We’ve written a lot about shoes here at SuitUpp (such as our article on common shoe varieties) and we’ve even taken the liberty of talking about certain types of shoes in more detail (such as boat shoes). What we haven’t done is talk about boots and so that’ll be the focus of today’s article.
Boots are most commonly identified by the fact that they cover up one’s ankle and have a distinctive heel. The heel is sometimes made of different material than the rest of the boot but this does not necessarily have to be the case. Boots are typically made from leather or rubber but can be made of other materials as well. The boot itself was invented for functional reasons but has become popular foot wear for fashion purposes as well. High Top athletic shoes (think Converse) don’t qualify as boots – mainly because they lack the distinctive heel.
The most common use for boots is to protect a larger length of one’s pants against mud/snow/rain – although, the boot can also be used to provide additional support to one’s ankle. There are a number of different types of boots out there but below is a list of some of the common ones:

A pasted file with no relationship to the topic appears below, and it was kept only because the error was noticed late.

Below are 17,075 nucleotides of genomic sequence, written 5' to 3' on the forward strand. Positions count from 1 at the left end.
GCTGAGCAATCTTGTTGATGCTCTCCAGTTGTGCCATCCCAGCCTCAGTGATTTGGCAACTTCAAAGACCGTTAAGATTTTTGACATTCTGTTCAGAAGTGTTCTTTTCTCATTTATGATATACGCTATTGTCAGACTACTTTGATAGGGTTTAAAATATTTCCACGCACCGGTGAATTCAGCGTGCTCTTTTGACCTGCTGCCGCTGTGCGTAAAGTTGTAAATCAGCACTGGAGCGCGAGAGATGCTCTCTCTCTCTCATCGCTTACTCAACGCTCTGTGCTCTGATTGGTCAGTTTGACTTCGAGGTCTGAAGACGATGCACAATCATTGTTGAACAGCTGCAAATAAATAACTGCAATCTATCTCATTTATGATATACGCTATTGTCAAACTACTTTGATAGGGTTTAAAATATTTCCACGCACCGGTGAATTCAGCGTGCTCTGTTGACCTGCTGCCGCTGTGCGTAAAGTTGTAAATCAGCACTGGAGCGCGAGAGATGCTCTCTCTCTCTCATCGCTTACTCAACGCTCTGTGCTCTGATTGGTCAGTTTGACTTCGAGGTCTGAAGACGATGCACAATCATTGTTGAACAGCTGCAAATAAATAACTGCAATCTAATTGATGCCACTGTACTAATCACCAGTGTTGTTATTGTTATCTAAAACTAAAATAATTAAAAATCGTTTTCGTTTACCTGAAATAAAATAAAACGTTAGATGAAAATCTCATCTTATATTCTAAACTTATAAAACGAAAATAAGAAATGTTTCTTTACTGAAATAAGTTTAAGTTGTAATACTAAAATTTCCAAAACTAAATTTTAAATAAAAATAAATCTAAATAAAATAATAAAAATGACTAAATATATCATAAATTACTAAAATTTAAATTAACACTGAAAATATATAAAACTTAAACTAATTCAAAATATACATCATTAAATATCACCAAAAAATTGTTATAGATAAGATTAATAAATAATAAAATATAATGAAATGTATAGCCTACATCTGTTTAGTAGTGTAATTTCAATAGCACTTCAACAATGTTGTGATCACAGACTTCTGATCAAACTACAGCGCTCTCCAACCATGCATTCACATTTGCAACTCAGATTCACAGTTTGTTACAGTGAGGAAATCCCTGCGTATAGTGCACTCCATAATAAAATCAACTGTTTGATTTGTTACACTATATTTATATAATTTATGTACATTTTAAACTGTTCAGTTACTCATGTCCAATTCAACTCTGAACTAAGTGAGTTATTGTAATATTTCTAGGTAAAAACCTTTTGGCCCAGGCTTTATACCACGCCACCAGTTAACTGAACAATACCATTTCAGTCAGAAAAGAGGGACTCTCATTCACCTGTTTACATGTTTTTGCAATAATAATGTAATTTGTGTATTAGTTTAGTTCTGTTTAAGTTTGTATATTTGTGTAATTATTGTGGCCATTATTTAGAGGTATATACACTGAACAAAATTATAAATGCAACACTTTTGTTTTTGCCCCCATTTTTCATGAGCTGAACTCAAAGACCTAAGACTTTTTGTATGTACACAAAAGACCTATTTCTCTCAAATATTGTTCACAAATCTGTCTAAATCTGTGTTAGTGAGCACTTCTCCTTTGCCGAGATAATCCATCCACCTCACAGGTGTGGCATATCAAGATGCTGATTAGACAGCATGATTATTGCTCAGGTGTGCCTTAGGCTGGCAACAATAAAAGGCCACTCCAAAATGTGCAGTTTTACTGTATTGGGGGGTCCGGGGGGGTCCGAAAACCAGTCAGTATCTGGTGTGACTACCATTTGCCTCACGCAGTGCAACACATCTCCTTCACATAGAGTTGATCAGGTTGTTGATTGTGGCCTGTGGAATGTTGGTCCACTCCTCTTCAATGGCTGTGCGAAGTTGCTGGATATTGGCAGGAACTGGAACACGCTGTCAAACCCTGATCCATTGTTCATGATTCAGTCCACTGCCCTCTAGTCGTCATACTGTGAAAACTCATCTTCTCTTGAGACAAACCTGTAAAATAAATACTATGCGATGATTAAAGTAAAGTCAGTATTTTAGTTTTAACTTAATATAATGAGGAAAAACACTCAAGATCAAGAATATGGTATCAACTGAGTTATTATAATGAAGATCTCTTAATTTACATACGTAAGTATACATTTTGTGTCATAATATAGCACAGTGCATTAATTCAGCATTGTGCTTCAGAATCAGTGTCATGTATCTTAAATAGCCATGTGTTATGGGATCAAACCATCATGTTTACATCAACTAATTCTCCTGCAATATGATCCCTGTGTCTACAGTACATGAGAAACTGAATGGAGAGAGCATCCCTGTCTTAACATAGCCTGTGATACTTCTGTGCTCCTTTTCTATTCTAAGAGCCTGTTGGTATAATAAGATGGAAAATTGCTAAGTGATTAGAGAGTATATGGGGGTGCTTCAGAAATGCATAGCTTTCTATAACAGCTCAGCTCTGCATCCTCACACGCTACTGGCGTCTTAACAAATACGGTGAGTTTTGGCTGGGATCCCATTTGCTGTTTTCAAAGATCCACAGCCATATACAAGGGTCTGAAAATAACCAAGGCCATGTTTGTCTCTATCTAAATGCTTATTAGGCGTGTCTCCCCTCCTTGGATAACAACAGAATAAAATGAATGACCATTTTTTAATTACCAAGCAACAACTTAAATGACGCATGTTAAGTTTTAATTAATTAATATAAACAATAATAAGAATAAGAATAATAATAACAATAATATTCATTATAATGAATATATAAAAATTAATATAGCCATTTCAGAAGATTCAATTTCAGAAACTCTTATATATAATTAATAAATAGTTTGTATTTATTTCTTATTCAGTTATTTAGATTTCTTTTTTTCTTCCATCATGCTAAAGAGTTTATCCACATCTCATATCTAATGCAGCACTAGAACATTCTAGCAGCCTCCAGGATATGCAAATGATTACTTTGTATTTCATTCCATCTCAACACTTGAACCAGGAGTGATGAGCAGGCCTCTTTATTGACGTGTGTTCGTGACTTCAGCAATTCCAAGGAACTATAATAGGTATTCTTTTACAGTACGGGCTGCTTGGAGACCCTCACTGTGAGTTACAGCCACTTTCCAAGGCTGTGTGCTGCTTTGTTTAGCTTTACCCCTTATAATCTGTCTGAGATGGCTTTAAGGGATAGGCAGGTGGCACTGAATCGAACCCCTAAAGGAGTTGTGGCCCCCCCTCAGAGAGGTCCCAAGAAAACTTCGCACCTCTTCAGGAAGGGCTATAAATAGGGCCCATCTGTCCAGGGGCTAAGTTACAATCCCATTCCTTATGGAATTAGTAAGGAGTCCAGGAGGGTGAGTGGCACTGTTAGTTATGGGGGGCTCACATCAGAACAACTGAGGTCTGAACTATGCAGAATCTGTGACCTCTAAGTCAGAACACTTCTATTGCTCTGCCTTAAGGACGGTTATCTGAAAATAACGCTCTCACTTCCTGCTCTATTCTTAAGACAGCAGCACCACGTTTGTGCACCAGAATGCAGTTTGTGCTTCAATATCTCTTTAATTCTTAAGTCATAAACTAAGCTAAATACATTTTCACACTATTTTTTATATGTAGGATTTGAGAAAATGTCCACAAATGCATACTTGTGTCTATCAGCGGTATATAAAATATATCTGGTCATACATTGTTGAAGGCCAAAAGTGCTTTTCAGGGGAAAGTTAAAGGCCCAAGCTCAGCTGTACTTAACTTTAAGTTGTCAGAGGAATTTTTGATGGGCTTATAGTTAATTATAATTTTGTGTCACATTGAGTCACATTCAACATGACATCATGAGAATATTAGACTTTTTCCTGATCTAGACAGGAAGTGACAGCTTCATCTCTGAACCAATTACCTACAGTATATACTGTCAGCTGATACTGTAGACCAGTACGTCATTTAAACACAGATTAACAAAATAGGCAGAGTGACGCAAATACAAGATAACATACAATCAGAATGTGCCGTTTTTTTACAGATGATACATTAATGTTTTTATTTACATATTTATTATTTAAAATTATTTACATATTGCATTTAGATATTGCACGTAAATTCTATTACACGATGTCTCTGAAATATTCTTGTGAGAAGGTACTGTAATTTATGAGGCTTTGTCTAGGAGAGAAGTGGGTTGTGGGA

These are also called Wellington Boots, rubber-boots, wellies, topboots, barnboots, muckboots or rainboots – this type of boot was popularized by the first Duke of Wellington and was then copied by other British aristocracy in the 19th Century.
These are waist high boots that are usually worn during flood rescue operations, when going fishing, in some sewage operations, etc… i.e. not the sort of thing to wear day to day.
Dr. Martens might have been the most popular type of work boots – mainly known to be an alternative to dress shoes… also a better wear for fall/winter time.
Shoes meant for riding – no laces and typically long heals with a pointed toe and long shaft. More typically worn in Southern portions of the US – i.e. Texas.
More boot types discussed in Part II… available next week!